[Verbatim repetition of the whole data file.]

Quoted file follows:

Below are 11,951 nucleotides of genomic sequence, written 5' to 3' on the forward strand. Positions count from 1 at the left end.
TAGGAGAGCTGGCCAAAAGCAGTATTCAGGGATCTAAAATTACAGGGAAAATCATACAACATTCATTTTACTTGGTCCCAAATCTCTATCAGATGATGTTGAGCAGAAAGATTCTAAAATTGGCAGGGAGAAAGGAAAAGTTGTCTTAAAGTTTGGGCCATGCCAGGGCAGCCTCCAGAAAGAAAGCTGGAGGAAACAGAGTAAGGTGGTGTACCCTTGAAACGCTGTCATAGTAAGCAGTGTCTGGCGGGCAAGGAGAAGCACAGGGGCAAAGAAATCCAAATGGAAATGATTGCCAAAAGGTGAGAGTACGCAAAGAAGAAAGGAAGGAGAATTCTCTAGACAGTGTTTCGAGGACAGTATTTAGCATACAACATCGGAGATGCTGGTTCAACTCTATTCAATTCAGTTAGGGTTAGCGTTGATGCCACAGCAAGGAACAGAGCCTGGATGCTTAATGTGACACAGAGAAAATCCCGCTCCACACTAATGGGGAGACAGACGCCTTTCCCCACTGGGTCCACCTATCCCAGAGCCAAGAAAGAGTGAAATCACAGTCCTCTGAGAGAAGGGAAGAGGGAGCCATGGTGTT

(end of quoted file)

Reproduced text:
Below are 11,951 nucleotides of genomic sequence, written 5' to 3' on the forward strand. Positions count from 1 at the left end.
TAGGAGAGCTGGCCAAAAGCAGTATTCAGGGATCTAAAATTACAGGGAAAATCATACAACATTCATTTTACTTGGTCCCAAATCTCTATCAGATGATGTTGAGCAGAAAGATTCTAAAATTGGCAGGGAGAAAGGAAAAGTTGTCTTAAAGTTTGGGCCATGCCAGGGCAGCCTCCAGAAAGAAAGCTGGAGGAAACAGAGTAAGGTGGTGTACCCTTGAAACGCTGTCATAGTAAGCAGTGTCTGGCGGGCAAGGAGAAGCACAGGGGCAAAGAAATCCAAATGGAAATGATTGCCAAAAGGTGAGAGTACGCAAAGAAGAAAGGAAGGAGAATTCTCTAGACAGTGTTTCGAGGACAGTATTTAGCATACAACATCGGAGATGCTGGTTCAACTCTATTCAATTCAGTTAGGGTTAGCGTTGATGCCACAGCAAGGAACAGAGCCTGGATGCTTAATGTGACACAGAGAAAATCCCGCTCCACACTAATGGGGAGACAGACGCCTTTCCCCACTGGGTCCACCTATCCCAGAGCCAAGAAAGAGTGAAATCACAGTCCTCTGAGAGAAGGGAAGAGGGAGCCATGGTGTT